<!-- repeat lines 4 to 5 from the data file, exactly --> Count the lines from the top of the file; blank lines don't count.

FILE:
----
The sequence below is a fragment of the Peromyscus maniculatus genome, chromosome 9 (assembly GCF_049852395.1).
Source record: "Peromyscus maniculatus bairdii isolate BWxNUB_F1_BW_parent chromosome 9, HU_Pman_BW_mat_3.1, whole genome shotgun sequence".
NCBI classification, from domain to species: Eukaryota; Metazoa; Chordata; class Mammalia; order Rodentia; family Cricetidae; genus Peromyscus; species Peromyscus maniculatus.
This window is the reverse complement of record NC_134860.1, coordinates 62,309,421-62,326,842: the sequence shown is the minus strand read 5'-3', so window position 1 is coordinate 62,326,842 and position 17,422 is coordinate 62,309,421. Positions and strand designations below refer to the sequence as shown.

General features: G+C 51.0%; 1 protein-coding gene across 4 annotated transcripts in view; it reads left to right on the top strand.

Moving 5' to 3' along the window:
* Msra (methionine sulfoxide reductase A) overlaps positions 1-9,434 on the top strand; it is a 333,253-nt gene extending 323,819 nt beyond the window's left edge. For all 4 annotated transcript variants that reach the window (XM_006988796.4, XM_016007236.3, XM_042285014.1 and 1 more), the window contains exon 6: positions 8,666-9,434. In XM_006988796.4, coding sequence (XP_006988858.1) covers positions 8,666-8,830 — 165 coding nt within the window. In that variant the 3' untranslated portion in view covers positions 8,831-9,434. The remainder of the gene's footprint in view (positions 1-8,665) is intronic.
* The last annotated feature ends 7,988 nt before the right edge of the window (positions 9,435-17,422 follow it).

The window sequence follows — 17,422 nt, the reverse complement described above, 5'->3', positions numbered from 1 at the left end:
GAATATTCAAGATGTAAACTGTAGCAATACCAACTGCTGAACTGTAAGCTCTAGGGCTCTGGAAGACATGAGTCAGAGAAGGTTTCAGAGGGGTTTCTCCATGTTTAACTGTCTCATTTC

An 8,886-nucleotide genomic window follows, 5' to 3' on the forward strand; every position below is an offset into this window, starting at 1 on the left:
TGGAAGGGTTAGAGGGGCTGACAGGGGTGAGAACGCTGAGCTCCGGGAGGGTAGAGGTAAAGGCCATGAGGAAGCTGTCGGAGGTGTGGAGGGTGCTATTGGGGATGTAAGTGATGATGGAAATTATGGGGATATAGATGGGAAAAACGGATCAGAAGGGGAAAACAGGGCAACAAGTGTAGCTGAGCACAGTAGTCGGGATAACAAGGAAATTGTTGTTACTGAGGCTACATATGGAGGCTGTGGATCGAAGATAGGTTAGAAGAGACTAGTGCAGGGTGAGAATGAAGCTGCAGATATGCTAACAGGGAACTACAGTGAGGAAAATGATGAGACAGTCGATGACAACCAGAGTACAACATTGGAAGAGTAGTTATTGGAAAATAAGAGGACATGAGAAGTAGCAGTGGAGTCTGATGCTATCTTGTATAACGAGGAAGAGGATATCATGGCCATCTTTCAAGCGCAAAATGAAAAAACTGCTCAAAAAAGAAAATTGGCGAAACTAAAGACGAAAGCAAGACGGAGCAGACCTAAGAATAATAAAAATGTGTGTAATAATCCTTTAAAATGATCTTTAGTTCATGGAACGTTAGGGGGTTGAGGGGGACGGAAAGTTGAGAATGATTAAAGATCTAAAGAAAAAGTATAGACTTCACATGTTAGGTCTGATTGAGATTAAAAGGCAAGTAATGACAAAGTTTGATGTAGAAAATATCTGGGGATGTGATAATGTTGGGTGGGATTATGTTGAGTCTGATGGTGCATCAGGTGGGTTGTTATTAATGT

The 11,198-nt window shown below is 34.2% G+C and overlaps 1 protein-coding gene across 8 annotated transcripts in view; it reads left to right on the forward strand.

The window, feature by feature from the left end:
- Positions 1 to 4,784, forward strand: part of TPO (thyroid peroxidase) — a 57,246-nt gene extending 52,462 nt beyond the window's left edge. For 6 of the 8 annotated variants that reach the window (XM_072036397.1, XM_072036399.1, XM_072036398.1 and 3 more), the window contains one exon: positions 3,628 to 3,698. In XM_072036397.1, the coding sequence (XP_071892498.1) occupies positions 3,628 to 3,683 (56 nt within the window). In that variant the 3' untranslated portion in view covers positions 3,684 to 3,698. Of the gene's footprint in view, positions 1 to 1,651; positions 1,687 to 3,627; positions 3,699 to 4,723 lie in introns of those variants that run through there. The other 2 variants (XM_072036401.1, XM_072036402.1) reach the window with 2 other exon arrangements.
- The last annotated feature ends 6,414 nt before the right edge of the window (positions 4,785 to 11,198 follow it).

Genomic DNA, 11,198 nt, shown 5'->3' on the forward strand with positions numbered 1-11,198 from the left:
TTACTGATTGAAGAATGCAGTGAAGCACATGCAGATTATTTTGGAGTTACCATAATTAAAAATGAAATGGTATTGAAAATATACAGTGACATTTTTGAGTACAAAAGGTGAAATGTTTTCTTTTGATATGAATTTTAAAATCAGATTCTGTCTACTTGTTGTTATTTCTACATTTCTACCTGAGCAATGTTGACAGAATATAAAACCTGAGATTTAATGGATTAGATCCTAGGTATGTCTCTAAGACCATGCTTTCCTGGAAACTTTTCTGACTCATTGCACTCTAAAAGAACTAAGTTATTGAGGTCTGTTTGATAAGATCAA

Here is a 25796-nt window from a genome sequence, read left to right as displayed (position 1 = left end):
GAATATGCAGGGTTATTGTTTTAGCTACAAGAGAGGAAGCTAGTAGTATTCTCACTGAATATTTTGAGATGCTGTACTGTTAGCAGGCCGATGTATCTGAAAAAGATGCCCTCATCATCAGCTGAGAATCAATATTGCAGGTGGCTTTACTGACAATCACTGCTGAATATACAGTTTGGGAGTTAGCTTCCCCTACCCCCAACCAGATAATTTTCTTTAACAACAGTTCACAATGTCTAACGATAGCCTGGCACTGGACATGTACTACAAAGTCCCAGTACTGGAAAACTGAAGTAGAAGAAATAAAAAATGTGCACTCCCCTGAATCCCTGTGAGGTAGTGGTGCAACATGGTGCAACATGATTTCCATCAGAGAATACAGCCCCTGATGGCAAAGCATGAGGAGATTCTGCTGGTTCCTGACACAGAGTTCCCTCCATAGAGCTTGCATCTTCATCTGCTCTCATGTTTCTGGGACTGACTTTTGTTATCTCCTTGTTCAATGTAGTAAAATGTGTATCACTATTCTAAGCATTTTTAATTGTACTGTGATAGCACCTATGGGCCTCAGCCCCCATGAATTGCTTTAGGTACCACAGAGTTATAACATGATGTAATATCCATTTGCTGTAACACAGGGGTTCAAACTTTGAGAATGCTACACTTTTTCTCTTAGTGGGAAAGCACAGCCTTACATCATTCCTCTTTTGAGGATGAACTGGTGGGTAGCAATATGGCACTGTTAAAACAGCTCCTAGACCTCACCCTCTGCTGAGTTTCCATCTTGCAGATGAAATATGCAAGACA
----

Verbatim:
This window is the reverse complement of record NC_134860.1, coordinates 62,309,421-62,326,842: the sequence shown is the minus strand read 5'-3', so window position 1 is coordinate 62,326,842 and position 17,422 is coordinate 62,309,421. Positions and strand designations below refer to the sequence as shown.

General features: G+C 51.0%; 1 protein-coding gene across 4 annotated transcripts in view; it reads left to right on the top strand.